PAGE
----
By: Nicholas Gorra; Published February 17, 2020.
WHO NEEDS A GOOD NIGHT SLEEP ANYWAY?
The answer is – we all do. But there is more to it; we, especially children, need to establish a bedtime routine to get a good night’s sleep.
Researchers at the University College London found a clear clinical and statistically significant link between bedtimes and behavior. Irregular bedtimes affected children’s behavior by disrupting circadian rhythms (body clock), leading to sleep deprivation that affects the developing brain. As children progressed through early childhood without a regular bedtime, their behavioral scores – which included hyperactivity, conduct problems, problems with peers and emotional difficulties – worsened. . https://www.medicalnewstoday.com/articles/267366.php#1
Research also shows sleep disruption — “even for just one night — leads to a dangerous level of sleepiness that decreases your performance at school or on the job, but also places you at greater risk for accidents at work, at home, or while driving.” Sleep deprivation “makes us slower to respond to important information around us, less attentive, and disrupts mood and memory as well.” Moreover, research points to the fact that “chronic short or disrupted sleep is associated with weight gain, obesity, development of diabetes, heart disease, and even depression.” By: Cote, Kimberly. Maclean’s. 5/2/2016, Vol. 129 Issue 17, p45-45. 1/3p. Why do we need sleep anyway?
Why does sleep affect our health and our behavior – “because Sleep is a homeostatic process that has a restorative effect on the brain and determines individual alertness”. (Saper, Scammell, & Lu, 2005; Weinger & Ancoli-Israel, 2002). “Total or partial sleep deprivation represents an induced state of reduced cognitive capacity”. (Barnes & Hollenbeck, 2009) “The Lack of sleep causes individuals often to act impulsively, engage in interpersonally inappropriate behaviors, and not to adhere to social norms.” (Harrison & Horne, 2000; Horne, 1993; Reynolds & Schiffbauer, 2004).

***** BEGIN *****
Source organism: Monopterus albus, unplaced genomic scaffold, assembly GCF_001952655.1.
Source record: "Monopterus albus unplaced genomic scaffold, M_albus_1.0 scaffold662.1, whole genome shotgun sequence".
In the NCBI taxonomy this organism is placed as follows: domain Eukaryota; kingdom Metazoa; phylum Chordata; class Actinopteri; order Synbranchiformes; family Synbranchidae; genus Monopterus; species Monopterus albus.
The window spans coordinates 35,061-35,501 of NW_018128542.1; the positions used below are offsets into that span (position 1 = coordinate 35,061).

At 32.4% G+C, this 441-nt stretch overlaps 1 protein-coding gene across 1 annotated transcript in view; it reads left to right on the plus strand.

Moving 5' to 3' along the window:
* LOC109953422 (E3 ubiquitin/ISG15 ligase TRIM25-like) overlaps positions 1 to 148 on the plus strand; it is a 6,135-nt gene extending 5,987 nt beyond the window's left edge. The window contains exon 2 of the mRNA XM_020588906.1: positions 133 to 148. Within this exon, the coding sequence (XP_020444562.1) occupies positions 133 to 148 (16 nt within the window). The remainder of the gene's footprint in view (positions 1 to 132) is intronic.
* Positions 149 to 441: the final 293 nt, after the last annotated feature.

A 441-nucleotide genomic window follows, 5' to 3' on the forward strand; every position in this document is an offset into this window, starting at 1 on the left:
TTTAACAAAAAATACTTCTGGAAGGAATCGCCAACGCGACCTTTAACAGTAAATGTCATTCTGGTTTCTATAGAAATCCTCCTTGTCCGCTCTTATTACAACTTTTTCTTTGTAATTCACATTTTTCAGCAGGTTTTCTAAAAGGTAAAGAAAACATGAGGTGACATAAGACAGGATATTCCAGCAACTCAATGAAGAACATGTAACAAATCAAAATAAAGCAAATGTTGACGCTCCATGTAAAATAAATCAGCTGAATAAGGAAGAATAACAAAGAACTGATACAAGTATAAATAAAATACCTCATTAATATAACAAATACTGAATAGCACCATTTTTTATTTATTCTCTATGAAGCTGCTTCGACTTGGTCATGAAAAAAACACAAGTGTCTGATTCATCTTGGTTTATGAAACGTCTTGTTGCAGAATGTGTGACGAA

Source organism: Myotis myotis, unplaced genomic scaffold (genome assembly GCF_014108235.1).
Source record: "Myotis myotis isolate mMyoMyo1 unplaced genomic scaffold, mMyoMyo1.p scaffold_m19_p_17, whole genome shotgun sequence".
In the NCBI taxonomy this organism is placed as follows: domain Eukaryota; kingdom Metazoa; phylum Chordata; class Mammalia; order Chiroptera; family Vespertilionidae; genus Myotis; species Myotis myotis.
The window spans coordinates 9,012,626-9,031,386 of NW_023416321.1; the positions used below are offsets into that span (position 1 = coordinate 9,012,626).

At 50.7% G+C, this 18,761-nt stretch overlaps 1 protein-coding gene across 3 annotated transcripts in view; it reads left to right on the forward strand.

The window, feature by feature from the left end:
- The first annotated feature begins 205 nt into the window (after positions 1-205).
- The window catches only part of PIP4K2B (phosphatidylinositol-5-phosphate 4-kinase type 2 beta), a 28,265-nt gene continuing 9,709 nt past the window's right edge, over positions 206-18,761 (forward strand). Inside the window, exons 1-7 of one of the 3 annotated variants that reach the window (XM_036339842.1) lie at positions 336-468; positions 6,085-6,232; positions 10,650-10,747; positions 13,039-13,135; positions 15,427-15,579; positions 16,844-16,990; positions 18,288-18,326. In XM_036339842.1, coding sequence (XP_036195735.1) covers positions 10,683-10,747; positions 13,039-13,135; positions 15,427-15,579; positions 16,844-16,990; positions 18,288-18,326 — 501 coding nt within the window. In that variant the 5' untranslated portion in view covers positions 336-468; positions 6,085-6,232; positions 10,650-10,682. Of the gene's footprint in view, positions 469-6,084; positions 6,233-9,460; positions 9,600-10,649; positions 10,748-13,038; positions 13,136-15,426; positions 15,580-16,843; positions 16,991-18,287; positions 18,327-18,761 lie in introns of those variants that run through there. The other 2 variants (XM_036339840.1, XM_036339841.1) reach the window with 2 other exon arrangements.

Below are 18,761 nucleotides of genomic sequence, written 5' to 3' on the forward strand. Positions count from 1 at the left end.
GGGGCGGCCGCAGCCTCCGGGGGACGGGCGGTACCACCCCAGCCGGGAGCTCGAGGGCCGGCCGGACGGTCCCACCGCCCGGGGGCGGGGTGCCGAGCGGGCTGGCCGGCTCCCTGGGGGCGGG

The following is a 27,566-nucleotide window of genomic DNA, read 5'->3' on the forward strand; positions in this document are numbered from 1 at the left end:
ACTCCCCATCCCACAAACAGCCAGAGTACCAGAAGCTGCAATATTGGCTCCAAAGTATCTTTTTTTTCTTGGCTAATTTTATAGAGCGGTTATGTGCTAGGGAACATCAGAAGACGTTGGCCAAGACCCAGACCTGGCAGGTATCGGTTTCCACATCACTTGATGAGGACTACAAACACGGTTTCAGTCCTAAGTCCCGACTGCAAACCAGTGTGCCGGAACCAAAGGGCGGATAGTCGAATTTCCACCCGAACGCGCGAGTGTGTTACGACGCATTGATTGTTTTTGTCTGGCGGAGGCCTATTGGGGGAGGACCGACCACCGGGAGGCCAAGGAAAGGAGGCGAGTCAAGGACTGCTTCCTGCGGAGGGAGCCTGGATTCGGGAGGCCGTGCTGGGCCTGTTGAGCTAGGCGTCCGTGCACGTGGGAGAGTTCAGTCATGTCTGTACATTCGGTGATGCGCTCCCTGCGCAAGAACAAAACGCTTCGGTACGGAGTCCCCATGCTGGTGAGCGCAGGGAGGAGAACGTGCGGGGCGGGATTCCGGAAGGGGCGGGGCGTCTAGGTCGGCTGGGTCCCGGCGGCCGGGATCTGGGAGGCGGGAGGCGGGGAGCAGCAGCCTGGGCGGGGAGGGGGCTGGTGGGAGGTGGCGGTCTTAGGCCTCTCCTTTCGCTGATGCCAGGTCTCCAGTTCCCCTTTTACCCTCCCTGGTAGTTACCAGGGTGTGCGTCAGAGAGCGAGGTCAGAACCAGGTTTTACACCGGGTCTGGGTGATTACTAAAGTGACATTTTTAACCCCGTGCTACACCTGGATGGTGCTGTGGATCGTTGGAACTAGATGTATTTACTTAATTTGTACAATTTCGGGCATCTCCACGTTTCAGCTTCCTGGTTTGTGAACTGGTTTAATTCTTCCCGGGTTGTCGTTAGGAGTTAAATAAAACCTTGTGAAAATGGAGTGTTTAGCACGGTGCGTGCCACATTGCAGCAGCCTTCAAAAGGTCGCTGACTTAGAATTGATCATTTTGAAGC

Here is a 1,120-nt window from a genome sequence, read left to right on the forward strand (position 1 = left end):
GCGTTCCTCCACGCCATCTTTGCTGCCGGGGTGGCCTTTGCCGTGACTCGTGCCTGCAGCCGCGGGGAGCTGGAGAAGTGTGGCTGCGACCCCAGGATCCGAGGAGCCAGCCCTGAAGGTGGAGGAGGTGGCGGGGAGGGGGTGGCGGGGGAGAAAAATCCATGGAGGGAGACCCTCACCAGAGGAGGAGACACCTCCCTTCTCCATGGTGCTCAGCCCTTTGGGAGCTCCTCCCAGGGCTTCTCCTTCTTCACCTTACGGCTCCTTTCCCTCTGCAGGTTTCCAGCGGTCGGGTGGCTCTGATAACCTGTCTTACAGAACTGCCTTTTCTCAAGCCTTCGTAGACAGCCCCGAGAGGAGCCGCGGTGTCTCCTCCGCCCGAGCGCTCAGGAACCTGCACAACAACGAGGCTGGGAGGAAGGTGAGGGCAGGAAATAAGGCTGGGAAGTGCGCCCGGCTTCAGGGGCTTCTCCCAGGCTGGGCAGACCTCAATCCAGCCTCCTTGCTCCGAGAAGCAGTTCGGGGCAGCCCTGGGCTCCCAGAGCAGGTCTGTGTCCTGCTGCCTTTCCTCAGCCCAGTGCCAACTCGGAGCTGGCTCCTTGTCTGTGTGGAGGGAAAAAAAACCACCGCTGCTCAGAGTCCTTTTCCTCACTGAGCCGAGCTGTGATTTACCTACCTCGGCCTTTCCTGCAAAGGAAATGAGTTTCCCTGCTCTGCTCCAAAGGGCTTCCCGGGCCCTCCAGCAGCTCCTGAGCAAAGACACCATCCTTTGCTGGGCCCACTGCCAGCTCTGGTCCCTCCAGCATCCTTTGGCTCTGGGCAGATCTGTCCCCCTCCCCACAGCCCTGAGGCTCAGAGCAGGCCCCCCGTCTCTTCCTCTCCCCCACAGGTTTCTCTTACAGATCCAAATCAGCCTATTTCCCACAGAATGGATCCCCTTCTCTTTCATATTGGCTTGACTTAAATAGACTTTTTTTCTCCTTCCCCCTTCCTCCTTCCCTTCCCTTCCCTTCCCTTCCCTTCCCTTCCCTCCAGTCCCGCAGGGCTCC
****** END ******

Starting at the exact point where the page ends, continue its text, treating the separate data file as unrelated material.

Here are a few ways to determine if you are getting enough sleep.
The answer is no if at least two of these statements describe you
1. I need an hour or more to fall asleep.
2. I nod off at inopportune moments (at meetings, at movies, while taking magazine quizzes).
3. I’m useless if I don’t drink a few cups of coffee during the day.
4. I sleep longer on weekends than during the week.
5. I regularly feel sleepy even after eight to 10 hours of sleep.
6. I’m a new parent.
Sleep Your Way to Success. By: Futrelle, David, Money, 01494953, Nov2006, Vol. 35, Issue 11
Here are 5 techniques to help improve your sleep habits:
- Stick to a sleep schedule of the same bedtime and wake up time, even on the weekends. This helps to regulate your body’s clock and could help you fall asleep and stay asleep for the night.
- Practice a relaxing bedtime ritual. A relaxing, routine activity right before bedtime conducted away from bright lights helps separate your sleep time from activities that can cause excitement, stress or anxiety which can make it more difficult to fall asleep, get sound and deep sleep or remain asleep.
- If you have trouble sleeping, avoid naps, especially in the afternoon. Power napping may help you get through the day, but if you find that you can’t fall asleep at bedtime, eliminating even short catnaps may help.
- Exercise daily. Vigorous exercise is best, but even light exercise is better than no activity. Exercise at any time of day, but not at the expense of your sleep.
- Turn Your Bedroom into a Sleep-Inducing Environment. A quiet, dark, and cool environment can help promote sound slumber. May sure your bedroom is well ventilated and that temperatures range between 60-67 degrees (F). Make sure that you have a comfortable mattress and pillow.